Tymms, P. and Higgins, S. (2018) 'Judging research papers for research excellence.', Studies in higher education., 43 (9). pp. 1548-1560.
The UK’s Research Excellence Framework of 2014 was an expensive high stakes evaluation which had a range of impacts on higher education institutions across the country. One component was an assessment of the quality of research outputs where a major feature was a series of panels organised to read and rate the outputs of their peers. Quality control was strengthened after the Research Assessment Exercise of 2008, but questions still remain about how fair it is to rate all papers on the same scale by raters who may vary in both their reliability and their severity/leniency. This paper takes data from a large department in which 23 senior staff rated the outputs from 42 academics. In total, 710 ratings were recorded. The analyses, using the Rasch model, showed that: a single scale described the data well; most raters were reliable although two were idiosyncratic; there was, however, a noticeable variation in the severity/leniency of the raters, which should be taken into account in the overall assessment. Suggestions for future exercises include a pre-appointment procedure for panel members and statistical adjustments for the severity/leniency of raters.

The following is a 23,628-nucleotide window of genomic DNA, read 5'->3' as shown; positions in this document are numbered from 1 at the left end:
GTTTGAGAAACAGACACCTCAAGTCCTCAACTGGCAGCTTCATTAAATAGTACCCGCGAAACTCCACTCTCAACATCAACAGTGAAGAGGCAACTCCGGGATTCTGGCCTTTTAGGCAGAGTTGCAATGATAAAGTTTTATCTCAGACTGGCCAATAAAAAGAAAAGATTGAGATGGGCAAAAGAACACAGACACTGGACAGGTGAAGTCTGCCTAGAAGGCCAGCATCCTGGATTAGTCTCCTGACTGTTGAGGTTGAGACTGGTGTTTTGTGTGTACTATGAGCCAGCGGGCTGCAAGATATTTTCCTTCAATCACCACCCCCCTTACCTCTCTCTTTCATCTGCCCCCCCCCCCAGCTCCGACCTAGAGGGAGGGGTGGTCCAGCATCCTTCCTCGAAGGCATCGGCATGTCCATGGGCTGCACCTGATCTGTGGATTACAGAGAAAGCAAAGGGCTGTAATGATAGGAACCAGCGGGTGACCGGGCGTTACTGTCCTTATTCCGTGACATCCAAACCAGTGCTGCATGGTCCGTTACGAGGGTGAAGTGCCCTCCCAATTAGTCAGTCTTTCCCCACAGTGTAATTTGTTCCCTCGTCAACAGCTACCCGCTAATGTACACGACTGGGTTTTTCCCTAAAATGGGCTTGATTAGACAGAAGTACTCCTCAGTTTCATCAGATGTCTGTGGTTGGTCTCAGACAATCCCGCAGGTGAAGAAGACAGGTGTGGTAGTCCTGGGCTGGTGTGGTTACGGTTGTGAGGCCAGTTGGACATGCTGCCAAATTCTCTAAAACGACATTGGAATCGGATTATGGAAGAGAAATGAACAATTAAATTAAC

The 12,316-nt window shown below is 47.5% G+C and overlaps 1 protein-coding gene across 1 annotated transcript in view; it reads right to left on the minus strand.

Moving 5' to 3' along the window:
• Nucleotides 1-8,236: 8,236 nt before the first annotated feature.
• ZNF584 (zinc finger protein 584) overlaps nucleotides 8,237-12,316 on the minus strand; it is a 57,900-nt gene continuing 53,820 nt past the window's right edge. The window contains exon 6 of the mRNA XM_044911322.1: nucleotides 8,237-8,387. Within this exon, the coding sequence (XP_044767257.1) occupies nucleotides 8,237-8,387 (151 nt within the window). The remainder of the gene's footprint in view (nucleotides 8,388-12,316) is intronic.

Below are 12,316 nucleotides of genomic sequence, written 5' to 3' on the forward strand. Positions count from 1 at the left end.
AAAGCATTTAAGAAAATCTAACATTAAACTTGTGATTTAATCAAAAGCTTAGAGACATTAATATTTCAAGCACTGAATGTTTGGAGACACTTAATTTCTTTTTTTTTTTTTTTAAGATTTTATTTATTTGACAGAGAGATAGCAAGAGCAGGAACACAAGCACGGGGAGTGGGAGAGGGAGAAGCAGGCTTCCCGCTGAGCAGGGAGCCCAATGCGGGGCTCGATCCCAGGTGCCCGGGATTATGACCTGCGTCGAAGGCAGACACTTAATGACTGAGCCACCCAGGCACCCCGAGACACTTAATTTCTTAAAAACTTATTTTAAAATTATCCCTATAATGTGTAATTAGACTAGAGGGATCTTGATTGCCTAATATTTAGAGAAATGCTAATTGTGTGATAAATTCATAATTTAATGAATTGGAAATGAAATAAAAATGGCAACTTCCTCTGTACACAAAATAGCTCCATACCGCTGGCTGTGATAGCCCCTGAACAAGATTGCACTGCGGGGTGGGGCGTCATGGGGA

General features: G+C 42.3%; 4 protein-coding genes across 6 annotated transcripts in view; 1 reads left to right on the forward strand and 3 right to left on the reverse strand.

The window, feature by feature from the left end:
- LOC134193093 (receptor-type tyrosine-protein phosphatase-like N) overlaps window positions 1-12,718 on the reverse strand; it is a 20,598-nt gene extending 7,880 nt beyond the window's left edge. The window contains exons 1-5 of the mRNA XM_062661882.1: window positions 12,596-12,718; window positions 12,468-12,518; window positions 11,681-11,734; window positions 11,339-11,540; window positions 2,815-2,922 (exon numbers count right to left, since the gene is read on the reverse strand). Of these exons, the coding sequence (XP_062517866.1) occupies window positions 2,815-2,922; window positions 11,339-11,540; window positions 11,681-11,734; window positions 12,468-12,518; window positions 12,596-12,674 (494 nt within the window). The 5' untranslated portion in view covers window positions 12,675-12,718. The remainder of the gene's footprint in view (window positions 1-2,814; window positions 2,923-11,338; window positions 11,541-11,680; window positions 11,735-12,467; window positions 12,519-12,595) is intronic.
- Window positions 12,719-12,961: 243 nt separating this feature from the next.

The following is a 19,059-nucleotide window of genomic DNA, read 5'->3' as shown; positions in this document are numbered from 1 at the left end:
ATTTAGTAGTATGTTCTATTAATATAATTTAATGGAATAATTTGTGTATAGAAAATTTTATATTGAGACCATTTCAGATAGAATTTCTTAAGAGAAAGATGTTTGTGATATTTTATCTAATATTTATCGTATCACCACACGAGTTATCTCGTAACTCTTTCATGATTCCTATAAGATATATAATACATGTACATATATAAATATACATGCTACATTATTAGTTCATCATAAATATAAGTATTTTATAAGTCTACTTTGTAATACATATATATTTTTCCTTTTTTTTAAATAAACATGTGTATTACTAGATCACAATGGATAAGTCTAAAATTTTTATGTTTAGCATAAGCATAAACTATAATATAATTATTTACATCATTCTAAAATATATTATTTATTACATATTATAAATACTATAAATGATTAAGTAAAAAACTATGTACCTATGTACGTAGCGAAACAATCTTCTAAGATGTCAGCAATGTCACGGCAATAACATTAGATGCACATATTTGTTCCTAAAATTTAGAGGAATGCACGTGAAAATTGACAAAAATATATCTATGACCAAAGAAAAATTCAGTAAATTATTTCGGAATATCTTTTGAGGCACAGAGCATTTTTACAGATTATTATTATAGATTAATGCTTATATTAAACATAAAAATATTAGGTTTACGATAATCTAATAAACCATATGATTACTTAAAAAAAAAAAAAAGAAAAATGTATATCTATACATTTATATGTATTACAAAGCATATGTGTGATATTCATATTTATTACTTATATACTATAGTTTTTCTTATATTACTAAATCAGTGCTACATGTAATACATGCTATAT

|Full text:||(AM) Accepted Manuscript|
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|Publisher Web site:||https://doi.org/10.1080/03075079.2016.1266609|
|Publisher statement:||This is an Accepted Manuscript of an article published by Taylor & Francis Group in Studies in higher education on 30/01/2017, available online at: http://www.tandfonline.com/10.1080/03075079.2016.1266609.|
|Date accepted:||21 November 2016|
|Date deposited:||24 November 2016|
|Date of first online publication:||30 January 2017|
|Date first made open access:||30 July 2018|
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